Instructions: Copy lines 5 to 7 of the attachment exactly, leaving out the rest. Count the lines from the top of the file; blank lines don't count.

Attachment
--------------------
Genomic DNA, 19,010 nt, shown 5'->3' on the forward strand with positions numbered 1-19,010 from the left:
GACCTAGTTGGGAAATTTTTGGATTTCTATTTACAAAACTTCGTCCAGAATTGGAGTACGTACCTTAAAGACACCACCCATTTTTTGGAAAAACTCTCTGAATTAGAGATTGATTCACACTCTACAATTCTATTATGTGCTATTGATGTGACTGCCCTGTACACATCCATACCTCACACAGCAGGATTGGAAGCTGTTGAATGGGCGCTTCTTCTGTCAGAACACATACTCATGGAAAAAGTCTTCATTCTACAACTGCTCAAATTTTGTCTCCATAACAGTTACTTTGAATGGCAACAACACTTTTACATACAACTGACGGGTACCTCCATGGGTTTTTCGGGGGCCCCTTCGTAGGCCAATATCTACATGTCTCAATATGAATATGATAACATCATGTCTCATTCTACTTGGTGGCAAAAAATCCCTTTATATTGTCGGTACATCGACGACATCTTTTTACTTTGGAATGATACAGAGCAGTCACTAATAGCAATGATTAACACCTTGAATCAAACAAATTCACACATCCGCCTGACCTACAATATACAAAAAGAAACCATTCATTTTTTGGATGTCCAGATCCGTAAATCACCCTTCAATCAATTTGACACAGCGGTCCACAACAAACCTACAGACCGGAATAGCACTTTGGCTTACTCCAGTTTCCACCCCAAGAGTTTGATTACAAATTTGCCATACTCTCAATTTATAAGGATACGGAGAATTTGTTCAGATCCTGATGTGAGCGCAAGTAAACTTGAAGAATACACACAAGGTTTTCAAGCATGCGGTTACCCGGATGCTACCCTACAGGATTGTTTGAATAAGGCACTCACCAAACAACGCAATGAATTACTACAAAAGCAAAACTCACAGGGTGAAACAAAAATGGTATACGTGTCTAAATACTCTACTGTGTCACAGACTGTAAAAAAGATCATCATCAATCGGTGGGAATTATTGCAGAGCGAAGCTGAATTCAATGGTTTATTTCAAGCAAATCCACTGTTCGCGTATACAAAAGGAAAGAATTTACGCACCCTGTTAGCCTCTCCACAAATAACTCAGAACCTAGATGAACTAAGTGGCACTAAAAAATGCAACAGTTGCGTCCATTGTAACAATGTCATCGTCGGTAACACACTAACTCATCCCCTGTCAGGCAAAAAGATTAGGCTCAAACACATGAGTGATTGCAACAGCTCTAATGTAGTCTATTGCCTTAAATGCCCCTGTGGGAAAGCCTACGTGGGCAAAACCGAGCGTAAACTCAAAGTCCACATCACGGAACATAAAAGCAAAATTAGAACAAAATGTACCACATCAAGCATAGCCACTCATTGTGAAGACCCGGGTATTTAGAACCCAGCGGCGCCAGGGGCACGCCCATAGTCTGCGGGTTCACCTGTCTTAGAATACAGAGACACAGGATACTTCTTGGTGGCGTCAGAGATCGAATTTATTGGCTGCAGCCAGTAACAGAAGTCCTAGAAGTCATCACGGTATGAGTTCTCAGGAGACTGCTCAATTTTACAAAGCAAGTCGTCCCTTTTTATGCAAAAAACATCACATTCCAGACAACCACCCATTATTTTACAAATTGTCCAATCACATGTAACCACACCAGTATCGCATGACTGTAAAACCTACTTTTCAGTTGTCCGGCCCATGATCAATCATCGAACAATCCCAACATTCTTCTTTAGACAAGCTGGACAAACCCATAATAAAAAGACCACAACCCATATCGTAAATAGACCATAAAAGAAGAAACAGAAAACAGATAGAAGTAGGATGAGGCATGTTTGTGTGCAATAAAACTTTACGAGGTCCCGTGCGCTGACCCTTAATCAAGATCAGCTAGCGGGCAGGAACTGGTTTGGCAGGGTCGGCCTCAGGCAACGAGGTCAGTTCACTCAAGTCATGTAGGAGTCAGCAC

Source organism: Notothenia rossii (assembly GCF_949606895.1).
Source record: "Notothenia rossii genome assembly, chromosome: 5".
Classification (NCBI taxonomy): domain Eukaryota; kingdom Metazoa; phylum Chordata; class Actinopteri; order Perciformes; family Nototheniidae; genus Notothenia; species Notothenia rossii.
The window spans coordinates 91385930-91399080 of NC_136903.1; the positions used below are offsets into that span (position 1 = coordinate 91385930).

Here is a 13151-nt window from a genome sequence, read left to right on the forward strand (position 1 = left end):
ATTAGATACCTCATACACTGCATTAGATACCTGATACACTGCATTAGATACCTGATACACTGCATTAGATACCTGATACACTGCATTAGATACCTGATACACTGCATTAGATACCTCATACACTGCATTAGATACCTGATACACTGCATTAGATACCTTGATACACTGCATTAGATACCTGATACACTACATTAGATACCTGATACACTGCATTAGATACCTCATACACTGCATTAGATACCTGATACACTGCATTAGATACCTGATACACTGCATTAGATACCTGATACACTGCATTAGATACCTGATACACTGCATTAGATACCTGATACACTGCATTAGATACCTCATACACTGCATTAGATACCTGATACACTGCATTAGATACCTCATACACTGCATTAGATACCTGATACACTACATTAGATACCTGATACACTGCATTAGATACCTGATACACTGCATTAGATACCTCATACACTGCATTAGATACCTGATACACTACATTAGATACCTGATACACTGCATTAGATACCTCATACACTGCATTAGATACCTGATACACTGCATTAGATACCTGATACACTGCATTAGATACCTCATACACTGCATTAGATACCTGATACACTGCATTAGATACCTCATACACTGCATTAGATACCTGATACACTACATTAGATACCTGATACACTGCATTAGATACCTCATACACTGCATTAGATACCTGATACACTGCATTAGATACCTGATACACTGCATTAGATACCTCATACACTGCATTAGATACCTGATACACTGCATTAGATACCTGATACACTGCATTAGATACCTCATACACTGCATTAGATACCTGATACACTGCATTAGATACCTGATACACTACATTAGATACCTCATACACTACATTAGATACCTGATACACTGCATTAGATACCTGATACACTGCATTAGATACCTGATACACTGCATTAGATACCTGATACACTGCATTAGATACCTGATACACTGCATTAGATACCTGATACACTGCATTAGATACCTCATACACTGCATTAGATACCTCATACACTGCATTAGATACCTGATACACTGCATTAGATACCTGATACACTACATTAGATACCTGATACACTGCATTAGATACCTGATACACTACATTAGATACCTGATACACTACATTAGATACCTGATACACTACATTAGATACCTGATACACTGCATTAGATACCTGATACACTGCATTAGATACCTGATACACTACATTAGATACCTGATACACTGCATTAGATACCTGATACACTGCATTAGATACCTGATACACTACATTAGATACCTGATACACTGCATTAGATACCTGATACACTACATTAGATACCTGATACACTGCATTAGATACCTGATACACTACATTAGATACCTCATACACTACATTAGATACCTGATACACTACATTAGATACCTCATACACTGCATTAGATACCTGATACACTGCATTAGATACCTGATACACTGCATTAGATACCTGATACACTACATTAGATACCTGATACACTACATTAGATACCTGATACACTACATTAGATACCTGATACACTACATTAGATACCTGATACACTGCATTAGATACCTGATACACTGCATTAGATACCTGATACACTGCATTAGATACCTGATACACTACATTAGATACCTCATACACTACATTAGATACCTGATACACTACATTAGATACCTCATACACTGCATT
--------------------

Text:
Classification (NCBI taxonomy): domain Eukaryota; kingdom Metazoa; phylum Chordata; class Actinopteri; order Perciformes; family Nototheniidae; genus Notothenia; species Notothenia rossii.
The window spans coordinates 91385930-91399080 of NC_136903.1; the positions used below are offsets into that span (position 1 = coordinate 91385930).

Here is a 13151-nt window from a genome sequence, read left to right on the forward strand (position 1 = left end):